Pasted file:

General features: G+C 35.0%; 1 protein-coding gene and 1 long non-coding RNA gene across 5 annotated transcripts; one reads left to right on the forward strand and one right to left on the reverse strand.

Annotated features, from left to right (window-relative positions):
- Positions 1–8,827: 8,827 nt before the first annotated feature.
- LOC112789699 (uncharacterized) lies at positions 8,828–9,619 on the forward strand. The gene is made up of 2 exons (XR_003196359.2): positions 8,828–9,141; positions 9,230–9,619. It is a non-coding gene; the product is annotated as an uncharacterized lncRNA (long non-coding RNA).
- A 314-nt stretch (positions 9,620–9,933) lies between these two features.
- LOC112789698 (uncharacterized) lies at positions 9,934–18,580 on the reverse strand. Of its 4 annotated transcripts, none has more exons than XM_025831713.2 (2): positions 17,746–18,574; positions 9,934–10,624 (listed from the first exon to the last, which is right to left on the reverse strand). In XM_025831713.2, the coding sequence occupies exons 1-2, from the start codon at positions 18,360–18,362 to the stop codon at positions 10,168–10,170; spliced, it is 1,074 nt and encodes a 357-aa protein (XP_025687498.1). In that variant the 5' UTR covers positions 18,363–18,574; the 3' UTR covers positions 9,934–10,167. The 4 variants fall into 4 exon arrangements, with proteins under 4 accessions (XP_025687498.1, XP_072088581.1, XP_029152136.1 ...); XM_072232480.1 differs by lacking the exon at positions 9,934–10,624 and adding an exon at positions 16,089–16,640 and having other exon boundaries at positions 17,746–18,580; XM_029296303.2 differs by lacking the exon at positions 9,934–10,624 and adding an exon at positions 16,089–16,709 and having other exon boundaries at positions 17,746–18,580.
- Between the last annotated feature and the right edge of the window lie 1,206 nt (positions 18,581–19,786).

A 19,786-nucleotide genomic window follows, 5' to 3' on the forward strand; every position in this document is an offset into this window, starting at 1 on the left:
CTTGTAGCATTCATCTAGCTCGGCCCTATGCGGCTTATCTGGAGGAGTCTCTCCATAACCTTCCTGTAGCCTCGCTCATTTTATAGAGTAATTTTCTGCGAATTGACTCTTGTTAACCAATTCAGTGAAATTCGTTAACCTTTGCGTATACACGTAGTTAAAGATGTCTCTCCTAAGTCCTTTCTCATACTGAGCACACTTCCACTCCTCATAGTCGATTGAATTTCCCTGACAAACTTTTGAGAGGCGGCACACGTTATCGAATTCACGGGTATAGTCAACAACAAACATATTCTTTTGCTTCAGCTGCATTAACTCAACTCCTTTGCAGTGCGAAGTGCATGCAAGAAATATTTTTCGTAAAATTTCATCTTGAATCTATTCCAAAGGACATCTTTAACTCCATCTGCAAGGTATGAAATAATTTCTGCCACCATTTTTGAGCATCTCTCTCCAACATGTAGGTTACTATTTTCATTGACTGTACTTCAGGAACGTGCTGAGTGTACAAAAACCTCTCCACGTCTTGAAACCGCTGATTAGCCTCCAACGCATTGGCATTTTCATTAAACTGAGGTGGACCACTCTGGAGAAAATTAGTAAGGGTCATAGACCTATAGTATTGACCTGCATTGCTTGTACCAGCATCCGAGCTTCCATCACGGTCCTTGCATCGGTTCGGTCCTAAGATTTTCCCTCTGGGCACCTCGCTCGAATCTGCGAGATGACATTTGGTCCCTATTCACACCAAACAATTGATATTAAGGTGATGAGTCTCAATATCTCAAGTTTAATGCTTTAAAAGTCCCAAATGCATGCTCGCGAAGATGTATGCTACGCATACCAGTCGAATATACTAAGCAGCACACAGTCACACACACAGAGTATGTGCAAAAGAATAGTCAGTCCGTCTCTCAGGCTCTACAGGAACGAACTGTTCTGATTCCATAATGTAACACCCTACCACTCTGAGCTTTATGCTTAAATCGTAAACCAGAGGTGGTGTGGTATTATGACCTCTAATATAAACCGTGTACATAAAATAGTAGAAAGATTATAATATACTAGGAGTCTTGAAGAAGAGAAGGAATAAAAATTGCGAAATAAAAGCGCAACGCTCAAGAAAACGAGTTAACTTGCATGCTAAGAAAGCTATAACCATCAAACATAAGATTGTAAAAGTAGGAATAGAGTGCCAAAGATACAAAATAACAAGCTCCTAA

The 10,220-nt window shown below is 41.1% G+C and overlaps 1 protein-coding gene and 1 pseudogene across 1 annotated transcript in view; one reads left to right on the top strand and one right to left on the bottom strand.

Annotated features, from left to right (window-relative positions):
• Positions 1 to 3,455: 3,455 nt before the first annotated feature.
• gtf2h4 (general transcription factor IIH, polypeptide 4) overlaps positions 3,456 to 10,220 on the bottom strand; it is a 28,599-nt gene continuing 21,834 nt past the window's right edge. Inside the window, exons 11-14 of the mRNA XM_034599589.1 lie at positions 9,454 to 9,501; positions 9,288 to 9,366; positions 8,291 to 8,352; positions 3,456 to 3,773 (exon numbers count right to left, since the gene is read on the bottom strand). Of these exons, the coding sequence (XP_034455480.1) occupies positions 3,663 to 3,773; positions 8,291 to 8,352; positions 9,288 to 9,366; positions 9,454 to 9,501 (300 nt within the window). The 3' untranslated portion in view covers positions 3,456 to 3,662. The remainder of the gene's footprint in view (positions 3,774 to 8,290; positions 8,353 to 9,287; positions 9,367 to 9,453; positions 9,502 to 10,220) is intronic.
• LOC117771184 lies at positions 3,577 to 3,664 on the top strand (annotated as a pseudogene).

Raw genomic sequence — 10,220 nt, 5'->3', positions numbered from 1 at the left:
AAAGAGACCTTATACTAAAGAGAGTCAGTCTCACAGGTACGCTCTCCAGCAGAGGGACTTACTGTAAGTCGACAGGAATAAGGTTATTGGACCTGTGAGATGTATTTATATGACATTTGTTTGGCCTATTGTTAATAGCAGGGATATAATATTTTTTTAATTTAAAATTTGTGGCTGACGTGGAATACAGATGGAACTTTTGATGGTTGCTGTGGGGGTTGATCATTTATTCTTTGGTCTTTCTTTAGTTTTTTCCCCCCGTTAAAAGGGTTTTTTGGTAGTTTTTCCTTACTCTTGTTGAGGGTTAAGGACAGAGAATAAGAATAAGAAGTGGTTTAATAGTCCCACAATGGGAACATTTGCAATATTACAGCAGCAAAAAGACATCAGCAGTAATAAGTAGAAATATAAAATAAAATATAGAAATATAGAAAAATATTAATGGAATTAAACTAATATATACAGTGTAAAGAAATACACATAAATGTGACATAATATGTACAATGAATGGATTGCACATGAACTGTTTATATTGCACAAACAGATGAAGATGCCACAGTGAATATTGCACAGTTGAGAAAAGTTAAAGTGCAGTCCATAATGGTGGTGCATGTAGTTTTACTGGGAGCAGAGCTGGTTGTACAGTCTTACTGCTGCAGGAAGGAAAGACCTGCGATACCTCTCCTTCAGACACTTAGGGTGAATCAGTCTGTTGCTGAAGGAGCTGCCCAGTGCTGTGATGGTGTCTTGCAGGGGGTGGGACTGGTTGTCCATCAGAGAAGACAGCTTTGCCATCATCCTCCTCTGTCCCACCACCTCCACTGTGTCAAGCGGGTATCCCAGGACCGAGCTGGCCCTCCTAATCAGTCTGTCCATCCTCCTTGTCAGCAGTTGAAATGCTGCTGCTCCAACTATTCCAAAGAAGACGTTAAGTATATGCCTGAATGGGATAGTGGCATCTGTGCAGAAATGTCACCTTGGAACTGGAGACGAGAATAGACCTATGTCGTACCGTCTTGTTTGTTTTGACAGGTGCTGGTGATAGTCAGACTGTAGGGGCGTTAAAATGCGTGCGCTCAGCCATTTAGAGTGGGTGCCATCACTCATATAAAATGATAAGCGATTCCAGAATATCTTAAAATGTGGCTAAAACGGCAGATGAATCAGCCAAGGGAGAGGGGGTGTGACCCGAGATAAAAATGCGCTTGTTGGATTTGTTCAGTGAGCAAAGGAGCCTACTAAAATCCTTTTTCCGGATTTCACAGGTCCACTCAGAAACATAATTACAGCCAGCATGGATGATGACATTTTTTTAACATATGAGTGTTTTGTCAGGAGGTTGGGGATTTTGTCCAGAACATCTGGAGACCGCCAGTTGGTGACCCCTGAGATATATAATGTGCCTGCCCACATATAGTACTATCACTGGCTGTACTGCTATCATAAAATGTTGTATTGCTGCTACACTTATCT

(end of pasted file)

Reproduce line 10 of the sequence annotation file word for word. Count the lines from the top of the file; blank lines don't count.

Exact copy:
The 10,220-nt window shown below is 41.1% G+C and overlaps 1 protein-coding gene and 1 pseudogene across 1 annotated transcript in view; one reads left to right on the top strand and one right to left on the bottom strand.